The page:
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Never giving up: Bonavista teen cancer survivor talks importance of Relay for Life

Blake Shelley says the Relay For Life is important for cancer survivors like him.
Blake Shelley says the Relay For Life is important for cancer survivors like him. - Jonathan Parsons

Blake Shelley remembers his first Canadian Cancer Society Relay For Life in Bonavista.

At only six years old, he recalls walking in his yellow t-shirt with people remarking about such a young child being touched by cancer.

“I can remember walking around the stadium, and seeing people up in the stands crying — seeing a little child,” Blake told The Packet

Now, at 16 years old, Blake says the Relay For Life is important for survivors like him.

“I like doing it because it helps raise awareness for cancer and raise money for such a great cause,” he said.

Cancer has touched his life in a significant way, and while Blake says he tries to live his life as if nothing happened, he will always have those memories, scars, struggles and triumphs.

That’s what the Relay represents for him.

Cancer and treatment

Blake was just about to turn six, in March 2009, when he got the news no family wants to hear.

He was diagnosed with Hodgkin’s Lymphoma.

Blake at his first relay, 10 years ago in Bonavista. CONTRIBUTED PHOTO
Blake at his first relay, 10 years ago in Bonavista. CONTRIBUTED PHOTO

Although he was very young, Blake remembers what it was like to go through his illness and subsequent treatment. Initially, he recalls being so tired all the time, as well as sweating a lot when he slept. His breathing was also laboured because of his airway being compromised.

“One day, my face just became swollen,” recounts Blake. “I was unrecognizable.”

Blake’s mom, Terri-Lynn Short, a nurse, recognized something was wrong. She told The Packet she rushed him to the Janeway Children’s Hospital.

After a series of testing, including an initial chest X-ray which found tumours, the doctor told them of the cancer diagnosis.

Blake is emotional when thinking back to the amount of pain and hardship he had to go through at such a young age.

“I can remember my mom being next to me and her crying because they found I was diagnosed with cancer,” he said.

Short also remembers how devastating it was to experience that time.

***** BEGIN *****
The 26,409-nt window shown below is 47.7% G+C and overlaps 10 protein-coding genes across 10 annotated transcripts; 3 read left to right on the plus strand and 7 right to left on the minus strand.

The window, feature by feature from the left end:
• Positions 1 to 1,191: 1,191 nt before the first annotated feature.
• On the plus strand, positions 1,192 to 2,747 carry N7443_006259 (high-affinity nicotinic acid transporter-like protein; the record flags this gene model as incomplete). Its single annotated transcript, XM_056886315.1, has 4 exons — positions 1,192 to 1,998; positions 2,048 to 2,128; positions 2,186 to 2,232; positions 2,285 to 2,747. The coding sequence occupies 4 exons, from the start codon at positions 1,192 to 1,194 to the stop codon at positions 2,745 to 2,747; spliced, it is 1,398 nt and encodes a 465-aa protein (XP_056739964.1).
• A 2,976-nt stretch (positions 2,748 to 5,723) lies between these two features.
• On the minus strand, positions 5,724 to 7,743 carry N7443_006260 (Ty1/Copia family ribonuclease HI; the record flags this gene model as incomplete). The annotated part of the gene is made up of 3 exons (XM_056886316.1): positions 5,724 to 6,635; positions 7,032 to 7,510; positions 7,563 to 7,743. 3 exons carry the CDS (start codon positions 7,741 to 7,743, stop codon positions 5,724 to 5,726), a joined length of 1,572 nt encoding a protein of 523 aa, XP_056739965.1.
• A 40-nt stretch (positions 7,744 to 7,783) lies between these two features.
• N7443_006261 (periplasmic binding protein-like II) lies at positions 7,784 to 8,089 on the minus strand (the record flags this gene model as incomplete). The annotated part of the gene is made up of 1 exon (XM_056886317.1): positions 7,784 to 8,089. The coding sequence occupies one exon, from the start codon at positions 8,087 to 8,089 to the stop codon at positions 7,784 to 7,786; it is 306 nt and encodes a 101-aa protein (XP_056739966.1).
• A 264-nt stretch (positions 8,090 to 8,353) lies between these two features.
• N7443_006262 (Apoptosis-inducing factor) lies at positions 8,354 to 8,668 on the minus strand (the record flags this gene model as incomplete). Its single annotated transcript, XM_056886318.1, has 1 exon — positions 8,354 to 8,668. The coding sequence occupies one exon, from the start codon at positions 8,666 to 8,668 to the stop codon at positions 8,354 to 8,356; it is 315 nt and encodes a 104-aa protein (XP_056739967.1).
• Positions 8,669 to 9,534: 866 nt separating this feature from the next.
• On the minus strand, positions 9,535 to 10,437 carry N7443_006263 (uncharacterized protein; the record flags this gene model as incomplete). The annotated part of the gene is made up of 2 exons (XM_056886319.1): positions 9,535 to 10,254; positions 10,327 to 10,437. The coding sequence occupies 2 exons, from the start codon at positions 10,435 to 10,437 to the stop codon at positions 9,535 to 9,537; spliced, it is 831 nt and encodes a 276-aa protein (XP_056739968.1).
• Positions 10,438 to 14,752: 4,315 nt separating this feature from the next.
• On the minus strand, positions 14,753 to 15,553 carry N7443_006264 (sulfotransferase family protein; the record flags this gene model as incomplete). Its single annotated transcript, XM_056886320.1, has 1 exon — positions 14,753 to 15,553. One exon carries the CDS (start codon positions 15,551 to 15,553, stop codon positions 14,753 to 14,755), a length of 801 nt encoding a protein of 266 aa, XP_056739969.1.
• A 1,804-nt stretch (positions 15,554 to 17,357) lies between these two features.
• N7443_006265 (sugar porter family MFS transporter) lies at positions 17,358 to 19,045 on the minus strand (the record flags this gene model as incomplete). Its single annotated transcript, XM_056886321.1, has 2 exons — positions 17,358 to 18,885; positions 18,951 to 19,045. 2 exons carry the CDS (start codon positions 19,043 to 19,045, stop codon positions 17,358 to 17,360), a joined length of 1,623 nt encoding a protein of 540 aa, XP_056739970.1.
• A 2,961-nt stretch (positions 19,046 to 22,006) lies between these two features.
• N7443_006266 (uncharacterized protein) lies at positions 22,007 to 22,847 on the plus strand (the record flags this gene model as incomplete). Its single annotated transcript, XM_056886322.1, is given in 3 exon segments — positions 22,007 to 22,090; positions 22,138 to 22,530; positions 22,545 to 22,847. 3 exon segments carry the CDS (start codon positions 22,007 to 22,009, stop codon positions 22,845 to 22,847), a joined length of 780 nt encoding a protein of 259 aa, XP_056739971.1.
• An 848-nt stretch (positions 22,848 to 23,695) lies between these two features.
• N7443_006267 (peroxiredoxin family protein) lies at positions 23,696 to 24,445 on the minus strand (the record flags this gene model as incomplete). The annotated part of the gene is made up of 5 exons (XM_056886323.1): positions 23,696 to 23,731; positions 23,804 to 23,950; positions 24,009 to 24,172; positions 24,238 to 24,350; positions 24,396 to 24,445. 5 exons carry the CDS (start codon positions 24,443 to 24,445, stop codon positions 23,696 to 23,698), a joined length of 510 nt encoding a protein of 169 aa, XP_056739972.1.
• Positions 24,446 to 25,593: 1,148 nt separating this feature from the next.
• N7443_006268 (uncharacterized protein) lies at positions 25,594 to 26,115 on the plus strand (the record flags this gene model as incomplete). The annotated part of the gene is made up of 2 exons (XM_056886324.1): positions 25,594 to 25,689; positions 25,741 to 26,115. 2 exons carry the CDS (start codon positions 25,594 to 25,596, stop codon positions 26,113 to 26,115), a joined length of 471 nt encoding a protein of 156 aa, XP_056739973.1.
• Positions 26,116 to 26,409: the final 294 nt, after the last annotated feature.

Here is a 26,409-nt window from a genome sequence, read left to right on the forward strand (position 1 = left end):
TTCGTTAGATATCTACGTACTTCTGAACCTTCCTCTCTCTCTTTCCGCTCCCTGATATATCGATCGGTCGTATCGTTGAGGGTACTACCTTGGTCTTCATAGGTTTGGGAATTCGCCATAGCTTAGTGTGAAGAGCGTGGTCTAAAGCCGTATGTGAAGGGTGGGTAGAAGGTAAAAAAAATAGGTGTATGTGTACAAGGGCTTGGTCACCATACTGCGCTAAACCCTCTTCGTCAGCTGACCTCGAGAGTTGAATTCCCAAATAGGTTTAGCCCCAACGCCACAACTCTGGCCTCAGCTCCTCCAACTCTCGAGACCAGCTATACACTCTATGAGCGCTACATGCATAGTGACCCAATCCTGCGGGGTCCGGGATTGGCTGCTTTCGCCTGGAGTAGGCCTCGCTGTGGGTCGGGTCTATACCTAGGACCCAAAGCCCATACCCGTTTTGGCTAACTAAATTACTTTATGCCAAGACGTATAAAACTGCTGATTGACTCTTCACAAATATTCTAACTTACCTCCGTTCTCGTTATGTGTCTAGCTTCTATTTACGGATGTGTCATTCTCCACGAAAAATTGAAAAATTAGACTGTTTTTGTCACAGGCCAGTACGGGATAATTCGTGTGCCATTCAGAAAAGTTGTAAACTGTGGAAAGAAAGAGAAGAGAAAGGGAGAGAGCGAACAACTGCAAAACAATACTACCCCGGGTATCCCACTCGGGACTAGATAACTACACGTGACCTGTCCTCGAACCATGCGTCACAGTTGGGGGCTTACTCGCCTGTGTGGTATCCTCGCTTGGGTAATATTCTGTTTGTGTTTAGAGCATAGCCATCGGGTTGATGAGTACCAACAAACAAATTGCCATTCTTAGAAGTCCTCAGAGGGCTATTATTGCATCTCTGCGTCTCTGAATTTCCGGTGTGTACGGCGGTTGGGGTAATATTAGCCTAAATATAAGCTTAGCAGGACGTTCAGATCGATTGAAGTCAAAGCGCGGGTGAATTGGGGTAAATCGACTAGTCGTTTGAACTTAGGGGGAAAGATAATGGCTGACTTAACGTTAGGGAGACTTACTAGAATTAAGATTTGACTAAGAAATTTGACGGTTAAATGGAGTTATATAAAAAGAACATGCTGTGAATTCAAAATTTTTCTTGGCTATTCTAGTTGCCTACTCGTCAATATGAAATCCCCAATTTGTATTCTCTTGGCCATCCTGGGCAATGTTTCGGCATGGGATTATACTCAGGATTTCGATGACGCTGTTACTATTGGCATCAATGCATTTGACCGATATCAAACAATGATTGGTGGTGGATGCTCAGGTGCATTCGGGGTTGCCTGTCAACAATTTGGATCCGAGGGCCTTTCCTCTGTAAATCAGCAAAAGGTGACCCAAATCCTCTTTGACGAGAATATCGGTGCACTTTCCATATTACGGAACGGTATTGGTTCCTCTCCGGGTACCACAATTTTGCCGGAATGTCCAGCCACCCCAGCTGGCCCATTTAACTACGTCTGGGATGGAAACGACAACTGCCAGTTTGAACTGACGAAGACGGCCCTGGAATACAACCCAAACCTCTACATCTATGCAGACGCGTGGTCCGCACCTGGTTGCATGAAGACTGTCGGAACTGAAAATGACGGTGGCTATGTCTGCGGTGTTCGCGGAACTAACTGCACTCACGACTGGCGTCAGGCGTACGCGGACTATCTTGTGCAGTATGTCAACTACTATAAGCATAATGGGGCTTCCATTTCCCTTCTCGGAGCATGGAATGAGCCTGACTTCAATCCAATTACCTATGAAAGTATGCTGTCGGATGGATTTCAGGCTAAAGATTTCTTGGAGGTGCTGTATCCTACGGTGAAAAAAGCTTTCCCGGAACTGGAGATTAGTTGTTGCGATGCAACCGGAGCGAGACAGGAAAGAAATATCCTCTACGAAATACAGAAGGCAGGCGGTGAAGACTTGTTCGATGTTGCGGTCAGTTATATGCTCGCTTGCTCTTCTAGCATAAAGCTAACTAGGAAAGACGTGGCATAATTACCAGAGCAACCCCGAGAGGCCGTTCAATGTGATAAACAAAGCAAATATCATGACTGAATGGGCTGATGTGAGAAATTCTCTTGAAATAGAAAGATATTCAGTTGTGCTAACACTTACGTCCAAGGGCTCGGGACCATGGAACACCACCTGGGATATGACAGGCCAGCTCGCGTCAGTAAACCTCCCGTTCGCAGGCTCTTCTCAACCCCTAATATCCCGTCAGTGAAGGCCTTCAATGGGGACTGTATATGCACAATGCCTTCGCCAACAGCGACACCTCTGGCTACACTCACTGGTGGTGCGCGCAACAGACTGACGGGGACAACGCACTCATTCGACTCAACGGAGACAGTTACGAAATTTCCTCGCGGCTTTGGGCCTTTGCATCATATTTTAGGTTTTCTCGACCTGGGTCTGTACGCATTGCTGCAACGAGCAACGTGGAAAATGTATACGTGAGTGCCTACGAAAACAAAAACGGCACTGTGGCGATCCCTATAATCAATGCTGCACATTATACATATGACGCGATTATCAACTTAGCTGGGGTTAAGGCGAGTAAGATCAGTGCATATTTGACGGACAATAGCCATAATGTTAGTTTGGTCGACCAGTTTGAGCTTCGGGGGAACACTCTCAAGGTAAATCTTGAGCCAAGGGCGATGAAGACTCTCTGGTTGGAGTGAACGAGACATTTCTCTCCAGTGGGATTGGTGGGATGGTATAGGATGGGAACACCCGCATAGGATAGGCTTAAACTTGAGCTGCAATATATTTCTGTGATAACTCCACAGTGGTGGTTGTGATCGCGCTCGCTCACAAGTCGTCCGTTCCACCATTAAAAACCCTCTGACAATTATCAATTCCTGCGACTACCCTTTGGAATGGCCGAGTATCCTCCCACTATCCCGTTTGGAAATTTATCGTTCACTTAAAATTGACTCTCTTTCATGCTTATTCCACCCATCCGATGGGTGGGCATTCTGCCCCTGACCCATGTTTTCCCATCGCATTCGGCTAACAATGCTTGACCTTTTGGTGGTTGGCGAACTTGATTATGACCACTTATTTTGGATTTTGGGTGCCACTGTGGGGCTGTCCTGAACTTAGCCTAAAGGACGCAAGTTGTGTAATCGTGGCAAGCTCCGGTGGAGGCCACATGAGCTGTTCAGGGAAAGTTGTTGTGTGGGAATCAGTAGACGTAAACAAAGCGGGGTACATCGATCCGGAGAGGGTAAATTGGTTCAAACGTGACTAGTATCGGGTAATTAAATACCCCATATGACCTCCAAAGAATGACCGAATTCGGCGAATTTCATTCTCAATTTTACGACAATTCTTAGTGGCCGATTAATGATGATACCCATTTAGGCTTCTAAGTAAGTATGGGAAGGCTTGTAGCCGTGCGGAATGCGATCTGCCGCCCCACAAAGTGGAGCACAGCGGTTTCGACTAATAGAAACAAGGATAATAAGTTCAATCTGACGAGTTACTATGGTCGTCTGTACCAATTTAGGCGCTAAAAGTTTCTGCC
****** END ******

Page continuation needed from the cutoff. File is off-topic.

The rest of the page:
“You hear the word, ‘cancer,’ and your mind goes to dark places — especially with your child,” said Short. “But he was a good trooper. He didn’t complain much.”

Blake went on to have four rounds of chemotherapy over a six-month period including a month of radiation.

Through all the treatment and recovery, Blake mostly missed the things he loved to do — like play hockey with all the other kids his age.

He had to sit out and not be included, for fear of his health. After finishing chemo, his immune system was compromised.

“I had to sit down and watch all these young kids play,” said Blake.

He also had a port-a-cath in his chest — a catheter site which threads directly to a vein near the heart — from which he still has a scar to this day.

He also remembers having to graduate Kindergarten with no hair, as a result of his chemotherapy treatment.

Despite his challenges, he returned to hockey in the fall of that year.

“He didn’t give up,” said Short, looking lovingly at her son.

It’s that sentiment of never quitting, honouring survivors as well as those who have died from cancer, that makes the Relay for Life so special.

Today, Blake is in his tenth year of remission and has a yearly doctor’s appointment to monitor his health.

After 10 years, he’s considered, more-or-less, cured.

But he’s sure to participate in the Relay every year.

Blake likens the Relay to some other experiences he’s had over the years — things that have eased his struggle and given him good memories with the bad.

He says the Relay is like programs like Make-A-Wish, Children’s Wish Foundation, or Young Adult Cancer Canada’s Shave for the Brave. They provide positive memories for people who have dealt with so much.

“(Things like that) really meant a lot to me,” he adds.

And as far as the cause, Blake stayed at the Daffodil Place in St. John’s and remembers the great things they did for him — warmly accepting him and cooking great food.

Blake participates in the Relay's survivors’ walk and is sure to light a luminary in memory of those who have passed and to honour other survivors. Aside from his direct connection, he’s had three grandparents who had cancer — a connection to which most people in the community can relate.

His own family and friends light a luminary for him, too.

“It makes me feel good about myself,” he shares. “And it makes me want to be involved in these events to be there with all the survivors and show respect all those who are deceased.”

The Bonavista Relay For Life is Saturday, Sept. 7, at Cabot Stadium.

Twitter: @jejparsons

What is the Relay For Life?

Canadian Cancer Society’s Relay For Life is a fundraiser event that remembers the deceased and celebrates survivors in communities, sending a powerful message of hope for those living with the disease.

For the past 20 years, you’ll see participants of all ages taking turns walking around a designated track at Relay events. Events are six to 12 hours in length, depending on the location. They ask each team to have at least one member on the track at all times, as a way to symbolize our solidarity with those affected by cancer across the country. With nearly 1 in 2 Canadians expected to be diagnosed with cancer in their lifetime, everyone knows someone whose life has been changed by this disease.

Those taking a break from walking can check out their event’s entertainment and activities, or relax at their team’s campsite.


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1 being least likely, and 10 being most likely

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